Neeraj Chopra

Neeraj Chopra

India

javelin

Five years ago Chopra had a breakthrough performance to win the world U20 title, setting a world U20 record of 86.48m at the age of 18. That came too late for him to qualify for the Olympic Games in Rio but he will now head to Tokyo looking to make history for his nation. Only one athlete – Norman Pritchard – has ever won Olympic athletics medals for India, back in 1900, and Chopra will aim to emulate that, with an eye on becoming the nation’s first ever gold medallist.

The 2018 Commonwealth and Asian Games champion missed 2019 due to injury but threw 87.86m during his one competition in 2020 and then improved his own Indian record to 88.07m earlier this year. “I hope to continue competing for my country,” he said in 2018, “and making my country proud.”

 

Pawel Fajdek

Pawel Fajdek

Poland

hammer

Despite his four consecutive world title wins, an Olympic medal has so far eluded the Polish hammer great and that is something Fajdek will be looking to address come Tokyo. In fact, the 32-year-old has not so far made an Olympic final, as he was unable to record a mark in qualifying at the 2012 Games and then did not throw far enough to advance in Rio four years later. His performances and consistency this year, however, indicate that will not likely be the case in Tokyo.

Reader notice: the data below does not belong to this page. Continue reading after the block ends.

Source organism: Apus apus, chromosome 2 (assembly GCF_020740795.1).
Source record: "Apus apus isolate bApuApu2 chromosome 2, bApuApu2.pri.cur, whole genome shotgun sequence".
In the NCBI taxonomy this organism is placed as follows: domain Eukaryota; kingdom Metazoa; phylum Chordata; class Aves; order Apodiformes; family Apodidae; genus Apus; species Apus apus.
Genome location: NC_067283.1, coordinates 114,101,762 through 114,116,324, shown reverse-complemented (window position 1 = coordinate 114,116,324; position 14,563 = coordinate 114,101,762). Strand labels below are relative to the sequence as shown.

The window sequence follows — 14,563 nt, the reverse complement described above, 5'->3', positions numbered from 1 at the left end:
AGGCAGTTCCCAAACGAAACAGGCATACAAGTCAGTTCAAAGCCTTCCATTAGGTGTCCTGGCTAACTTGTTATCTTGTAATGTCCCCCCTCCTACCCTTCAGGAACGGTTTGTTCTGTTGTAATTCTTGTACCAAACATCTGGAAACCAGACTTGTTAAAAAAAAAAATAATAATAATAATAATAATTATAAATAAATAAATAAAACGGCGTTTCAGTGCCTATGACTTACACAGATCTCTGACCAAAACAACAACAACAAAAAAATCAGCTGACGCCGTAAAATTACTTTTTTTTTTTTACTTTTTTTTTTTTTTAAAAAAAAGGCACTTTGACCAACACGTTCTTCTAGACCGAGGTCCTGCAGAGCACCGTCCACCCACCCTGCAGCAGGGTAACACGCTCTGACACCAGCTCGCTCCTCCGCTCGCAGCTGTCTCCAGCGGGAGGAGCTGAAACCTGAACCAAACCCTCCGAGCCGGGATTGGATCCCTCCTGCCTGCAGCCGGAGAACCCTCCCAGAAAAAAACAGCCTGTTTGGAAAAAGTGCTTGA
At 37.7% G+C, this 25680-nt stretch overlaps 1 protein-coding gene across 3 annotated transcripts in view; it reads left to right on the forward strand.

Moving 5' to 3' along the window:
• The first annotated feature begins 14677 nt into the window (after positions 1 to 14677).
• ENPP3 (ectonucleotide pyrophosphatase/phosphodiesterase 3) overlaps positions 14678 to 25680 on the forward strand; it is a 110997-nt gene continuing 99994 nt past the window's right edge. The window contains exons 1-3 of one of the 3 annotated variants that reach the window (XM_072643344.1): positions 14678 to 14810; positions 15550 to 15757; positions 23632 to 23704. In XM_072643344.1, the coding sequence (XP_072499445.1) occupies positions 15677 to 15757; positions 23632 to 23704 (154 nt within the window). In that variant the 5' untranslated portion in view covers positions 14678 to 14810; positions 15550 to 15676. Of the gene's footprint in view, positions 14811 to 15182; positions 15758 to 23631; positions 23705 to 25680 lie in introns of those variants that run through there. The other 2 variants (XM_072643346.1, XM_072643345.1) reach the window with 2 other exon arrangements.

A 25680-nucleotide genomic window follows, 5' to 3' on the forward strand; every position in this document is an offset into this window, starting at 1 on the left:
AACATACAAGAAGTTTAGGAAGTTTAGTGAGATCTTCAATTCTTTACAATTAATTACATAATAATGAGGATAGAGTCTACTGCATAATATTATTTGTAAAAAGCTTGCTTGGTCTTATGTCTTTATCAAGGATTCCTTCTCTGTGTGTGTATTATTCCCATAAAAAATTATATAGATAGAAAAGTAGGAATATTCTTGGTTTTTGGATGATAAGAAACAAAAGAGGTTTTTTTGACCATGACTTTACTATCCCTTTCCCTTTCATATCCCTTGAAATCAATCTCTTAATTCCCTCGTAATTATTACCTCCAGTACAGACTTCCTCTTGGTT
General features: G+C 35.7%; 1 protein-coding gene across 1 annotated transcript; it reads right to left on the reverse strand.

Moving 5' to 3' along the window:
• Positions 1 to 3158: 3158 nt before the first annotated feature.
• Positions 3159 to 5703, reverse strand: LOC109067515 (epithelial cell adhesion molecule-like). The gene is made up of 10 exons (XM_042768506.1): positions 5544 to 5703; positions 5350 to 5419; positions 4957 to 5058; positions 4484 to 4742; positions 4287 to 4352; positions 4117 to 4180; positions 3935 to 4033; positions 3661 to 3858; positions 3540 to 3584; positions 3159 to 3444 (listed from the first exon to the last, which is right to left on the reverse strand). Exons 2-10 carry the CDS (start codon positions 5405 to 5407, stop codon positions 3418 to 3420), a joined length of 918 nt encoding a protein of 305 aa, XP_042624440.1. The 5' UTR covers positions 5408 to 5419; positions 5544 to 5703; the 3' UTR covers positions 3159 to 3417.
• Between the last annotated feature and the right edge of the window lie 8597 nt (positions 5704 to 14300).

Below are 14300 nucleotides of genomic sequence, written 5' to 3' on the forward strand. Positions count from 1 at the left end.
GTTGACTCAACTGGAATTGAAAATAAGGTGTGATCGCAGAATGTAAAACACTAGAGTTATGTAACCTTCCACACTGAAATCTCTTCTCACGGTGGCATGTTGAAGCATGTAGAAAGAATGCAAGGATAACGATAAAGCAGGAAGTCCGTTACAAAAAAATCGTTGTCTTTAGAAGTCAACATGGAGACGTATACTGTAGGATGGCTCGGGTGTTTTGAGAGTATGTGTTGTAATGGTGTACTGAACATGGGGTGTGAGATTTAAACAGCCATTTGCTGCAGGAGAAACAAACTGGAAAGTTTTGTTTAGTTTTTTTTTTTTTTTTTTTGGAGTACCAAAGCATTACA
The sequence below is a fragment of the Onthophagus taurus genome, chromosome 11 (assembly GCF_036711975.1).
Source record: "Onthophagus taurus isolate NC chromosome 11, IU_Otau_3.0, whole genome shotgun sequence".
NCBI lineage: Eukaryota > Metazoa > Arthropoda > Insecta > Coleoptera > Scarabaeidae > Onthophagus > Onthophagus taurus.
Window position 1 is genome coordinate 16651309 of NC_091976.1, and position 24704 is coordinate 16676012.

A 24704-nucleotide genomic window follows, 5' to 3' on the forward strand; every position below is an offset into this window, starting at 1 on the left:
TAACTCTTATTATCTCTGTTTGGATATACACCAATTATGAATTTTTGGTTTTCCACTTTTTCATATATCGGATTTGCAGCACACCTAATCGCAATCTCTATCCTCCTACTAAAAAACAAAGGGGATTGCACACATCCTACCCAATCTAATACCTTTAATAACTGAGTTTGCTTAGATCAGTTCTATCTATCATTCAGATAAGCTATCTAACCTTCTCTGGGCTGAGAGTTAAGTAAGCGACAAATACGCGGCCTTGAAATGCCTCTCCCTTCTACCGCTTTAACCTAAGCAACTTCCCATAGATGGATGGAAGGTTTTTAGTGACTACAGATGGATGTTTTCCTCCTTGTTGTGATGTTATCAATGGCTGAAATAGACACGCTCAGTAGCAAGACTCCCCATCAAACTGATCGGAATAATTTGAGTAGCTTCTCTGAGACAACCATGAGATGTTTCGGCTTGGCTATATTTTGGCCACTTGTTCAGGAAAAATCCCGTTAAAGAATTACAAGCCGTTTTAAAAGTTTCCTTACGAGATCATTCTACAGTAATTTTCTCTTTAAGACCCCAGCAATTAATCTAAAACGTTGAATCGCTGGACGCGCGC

Fajdek has thrown beyond 82 metres at four competitions so far this season, with his best the world-leading 82.98m he achieved at the end of May. As he edges closer to his PB of 83.93m which sees him sit 10th on the world all-time list, Fajdek will be looking for another global gold to add to his collection.

 

Anderson Peters

Anderson Peters

Grenada

javelin

Peters has come a long way since discovering his talent for throwing when hurling rocks to get mangoes and apples from the trees while growing up on the Caribbean island of Grenada. After claiming multiple Carifta Games titles, the then 18-year-old won world U20 bronze in Bydgoszcz before securing two NCAA titles in 2018 and 2019. He also claimed Commonwealth bronze in 2018 before Pan American Games gold and his world title in Doha the following year, becoming his nation’s second world champion after 400m star Kirani James. In fact, Peters himself had ambitions of becoming a sprinter when he started out in the sport.